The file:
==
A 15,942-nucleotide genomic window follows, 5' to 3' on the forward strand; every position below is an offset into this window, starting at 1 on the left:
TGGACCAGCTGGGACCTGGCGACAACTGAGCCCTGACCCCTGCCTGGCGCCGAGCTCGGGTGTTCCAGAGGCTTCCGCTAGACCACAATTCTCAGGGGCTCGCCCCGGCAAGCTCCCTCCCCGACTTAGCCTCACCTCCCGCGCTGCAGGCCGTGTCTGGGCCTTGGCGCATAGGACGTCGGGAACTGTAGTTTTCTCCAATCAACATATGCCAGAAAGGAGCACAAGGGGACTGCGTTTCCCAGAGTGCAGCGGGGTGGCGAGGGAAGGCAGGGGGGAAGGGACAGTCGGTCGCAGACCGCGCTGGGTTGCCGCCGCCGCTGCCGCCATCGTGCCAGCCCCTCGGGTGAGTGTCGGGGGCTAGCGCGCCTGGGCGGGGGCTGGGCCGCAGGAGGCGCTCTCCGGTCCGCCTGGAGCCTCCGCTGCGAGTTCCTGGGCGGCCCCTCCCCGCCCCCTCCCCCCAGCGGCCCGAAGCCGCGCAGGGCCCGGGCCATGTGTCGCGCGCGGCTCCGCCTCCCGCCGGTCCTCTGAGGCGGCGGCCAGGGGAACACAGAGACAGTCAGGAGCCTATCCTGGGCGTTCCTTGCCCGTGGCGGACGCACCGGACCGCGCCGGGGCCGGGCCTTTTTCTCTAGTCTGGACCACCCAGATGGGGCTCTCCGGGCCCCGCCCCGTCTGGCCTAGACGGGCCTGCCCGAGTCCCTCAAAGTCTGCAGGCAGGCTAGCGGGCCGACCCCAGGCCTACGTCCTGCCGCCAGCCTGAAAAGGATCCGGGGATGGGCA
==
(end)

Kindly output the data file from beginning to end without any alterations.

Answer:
A 15,942-nucleotide genomic window follows, 5' to 3' on the forward strand; every position below is an offset into this window, starting at 1 on the left:
TGGACCAGCTGGGACCTGGCGACAACTGAGCCCTGACCCCTGCCTGGCGCCGAGCTCGGGTGTTCCAGAGGCTTCCGCTAGACCACAATTCTCAGGGGCTCGCCCCGGCAAGCTCCCTCCCCGACTTAGCCTCACCTCCCGCGCTGCAGGCCGTGTCTGGGCCTTGGCGCATAGGACGTCGGGAACTGTAGTTTTCTCCAATCAACATATGCCAGAAAGGAGCACAAGGGGACTGCGTTTCCCAGAGTGCAGCGGGGTGGCGAGGGAAGGCAGGGGGGAAGGGACAGTCGGTCGCAGACCGCGCTGGGTTGCCGCCGCCGCTGCCGCCATCGTGCCAGCCCCTCGGGTGAGTGTCGGGGGCTAGCGCGCCTGGGCGGGGGCTGGGCCGCAGGAGGCGCTCTCCGGTCCGCCTGGAGCCTCCGCTGCGAGTTCCTGGGCGGCCCCTCCCCGCCCCCTCCCCCCAGCGGCCCGAAGCCGCGCAGGGCCCGGGCCATGTGTCGCGCGCGGCTCCGCCTCCCGCCGGTCCTCTGAGGCGGCGGCCAGGGGAACACAGAGACAGTCAGGAGCCTATCCTGGGCGTTCCTTGCCCGTGGCGGACGCACCGGACCGCGCCGGGGCCGGGCCTTTTTCTCTAGTCTGGACCACCCAGATGGGGCTCTCCGGGCCCCGCCCCGTCTGGCCTAGACGGGCCTGCCCGAGTCCCTCAAAGTCTGCAGGCAGGCTAGCGGGCCGACCCCAGGCCTACGTCCTGCCGCCAGCCTGAAAAGGATCCGGGGATGGGCA